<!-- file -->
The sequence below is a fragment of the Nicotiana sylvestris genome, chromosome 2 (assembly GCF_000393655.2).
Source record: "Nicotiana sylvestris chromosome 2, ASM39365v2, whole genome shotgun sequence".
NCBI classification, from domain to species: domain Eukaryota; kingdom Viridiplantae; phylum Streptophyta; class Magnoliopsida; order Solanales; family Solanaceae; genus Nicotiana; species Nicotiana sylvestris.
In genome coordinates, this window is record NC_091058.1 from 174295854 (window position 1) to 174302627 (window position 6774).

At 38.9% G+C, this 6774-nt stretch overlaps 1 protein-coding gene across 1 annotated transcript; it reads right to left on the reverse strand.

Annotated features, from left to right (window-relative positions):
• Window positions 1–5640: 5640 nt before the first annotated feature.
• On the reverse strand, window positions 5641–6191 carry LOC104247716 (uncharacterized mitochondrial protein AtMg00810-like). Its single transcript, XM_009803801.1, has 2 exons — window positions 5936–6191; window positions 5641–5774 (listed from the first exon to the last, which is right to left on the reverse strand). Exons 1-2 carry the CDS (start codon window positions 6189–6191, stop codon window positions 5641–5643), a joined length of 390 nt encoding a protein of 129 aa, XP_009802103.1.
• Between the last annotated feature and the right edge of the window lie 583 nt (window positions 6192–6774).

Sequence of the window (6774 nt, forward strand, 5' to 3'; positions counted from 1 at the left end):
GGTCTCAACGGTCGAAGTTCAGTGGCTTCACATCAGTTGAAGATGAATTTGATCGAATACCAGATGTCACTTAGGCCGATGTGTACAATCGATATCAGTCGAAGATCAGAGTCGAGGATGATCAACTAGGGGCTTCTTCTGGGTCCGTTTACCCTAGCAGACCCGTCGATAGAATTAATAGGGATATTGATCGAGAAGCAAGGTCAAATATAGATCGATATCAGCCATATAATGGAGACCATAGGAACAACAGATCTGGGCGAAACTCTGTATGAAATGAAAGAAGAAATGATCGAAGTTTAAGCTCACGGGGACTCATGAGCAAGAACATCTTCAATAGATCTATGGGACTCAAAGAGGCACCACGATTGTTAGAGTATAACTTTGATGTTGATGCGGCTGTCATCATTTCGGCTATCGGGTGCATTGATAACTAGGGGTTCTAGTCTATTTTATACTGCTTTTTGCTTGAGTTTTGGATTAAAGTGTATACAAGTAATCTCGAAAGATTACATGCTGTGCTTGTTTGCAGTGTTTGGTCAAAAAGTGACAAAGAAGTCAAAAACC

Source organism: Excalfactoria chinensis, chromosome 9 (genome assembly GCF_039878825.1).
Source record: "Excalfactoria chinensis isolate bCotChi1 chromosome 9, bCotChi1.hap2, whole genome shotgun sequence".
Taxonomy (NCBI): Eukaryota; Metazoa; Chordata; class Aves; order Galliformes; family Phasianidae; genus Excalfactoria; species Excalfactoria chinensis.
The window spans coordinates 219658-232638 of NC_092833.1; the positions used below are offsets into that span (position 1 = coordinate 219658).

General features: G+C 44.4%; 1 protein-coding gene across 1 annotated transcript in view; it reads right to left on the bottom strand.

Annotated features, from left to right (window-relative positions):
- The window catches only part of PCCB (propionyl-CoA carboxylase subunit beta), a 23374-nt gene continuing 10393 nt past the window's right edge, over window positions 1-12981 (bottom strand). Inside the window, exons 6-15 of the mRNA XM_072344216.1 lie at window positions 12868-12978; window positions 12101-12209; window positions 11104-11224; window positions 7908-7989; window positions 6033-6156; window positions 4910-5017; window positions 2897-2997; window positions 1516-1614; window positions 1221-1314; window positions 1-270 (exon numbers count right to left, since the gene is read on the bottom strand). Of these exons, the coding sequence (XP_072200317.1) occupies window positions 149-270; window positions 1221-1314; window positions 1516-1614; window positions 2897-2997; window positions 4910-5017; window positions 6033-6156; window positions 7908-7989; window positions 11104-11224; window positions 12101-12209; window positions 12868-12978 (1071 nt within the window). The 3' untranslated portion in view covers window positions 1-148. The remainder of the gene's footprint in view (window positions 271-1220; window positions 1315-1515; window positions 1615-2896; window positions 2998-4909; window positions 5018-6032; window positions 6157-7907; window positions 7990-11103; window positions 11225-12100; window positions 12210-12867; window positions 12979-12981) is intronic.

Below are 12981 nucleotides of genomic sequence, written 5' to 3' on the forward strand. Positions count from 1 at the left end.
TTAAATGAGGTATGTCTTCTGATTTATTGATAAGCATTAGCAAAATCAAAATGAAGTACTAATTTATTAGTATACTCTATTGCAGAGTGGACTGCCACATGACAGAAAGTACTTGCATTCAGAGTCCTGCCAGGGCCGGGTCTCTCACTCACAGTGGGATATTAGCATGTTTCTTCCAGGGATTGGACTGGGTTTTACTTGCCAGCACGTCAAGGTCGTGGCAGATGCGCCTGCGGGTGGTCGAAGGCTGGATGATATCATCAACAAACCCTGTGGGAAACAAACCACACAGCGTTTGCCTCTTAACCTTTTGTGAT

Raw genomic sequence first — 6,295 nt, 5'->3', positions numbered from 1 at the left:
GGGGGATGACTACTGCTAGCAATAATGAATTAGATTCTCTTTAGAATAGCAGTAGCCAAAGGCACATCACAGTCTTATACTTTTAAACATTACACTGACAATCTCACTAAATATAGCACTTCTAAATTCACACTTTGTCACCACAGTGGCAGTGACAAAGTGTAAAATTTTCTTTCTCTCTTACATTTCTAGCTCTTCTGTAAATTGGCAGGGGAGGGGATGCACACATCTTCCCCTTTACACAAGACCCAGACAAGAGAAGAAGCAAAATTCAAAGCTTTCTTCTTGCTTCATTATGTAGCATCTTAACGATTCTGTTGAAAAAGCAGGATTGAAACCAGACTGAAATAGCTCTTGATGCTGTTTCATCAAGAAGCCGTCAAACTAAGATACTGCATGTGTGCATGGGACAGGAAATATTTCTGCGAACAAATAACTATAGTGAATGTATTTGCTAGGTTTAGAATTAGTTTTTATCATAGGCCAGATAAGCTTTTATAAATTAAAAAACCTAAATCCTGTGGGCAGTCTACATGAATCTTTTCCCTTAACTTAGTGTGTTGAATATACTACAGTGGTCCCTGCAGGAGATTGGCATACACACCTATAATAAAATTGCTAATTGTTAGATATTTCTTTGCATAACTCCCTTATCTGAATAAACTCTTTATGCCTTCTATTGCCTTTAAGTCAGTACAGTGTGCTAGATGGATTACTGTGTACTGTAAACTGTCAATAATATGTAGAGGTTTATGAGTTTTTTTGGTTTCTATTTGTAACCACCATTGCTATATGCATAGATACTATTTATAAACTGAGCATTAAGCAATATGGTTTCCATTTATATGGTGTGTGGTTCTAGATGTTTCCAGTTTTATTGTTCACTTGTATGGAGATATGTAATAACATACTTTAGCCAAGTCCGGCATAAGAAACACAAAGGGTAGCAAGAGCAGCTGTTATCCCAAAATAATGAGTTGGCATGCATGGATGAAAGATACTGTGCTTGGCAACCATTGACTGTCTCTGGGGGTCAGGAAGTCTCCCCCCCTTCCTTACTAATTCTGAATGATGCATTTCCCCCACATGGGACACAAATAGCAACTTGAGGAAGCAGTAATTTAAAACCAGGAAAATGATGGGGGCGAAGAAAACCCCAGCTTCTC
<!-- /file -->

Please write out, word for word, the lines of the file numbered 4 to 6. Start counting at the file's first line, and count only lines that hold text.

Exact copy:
In genome coordinates, this window is record NC_091058.1 from 174295854 (window position 1) to 174302627 (window position 6774).

At 38.9% G+C, this 6774-nt stretch overlaps 1 protein-coding gene across 1 annotated transcript; it reads right to left on the reverse strand.

Annotated features, from left to right (window-relative positions):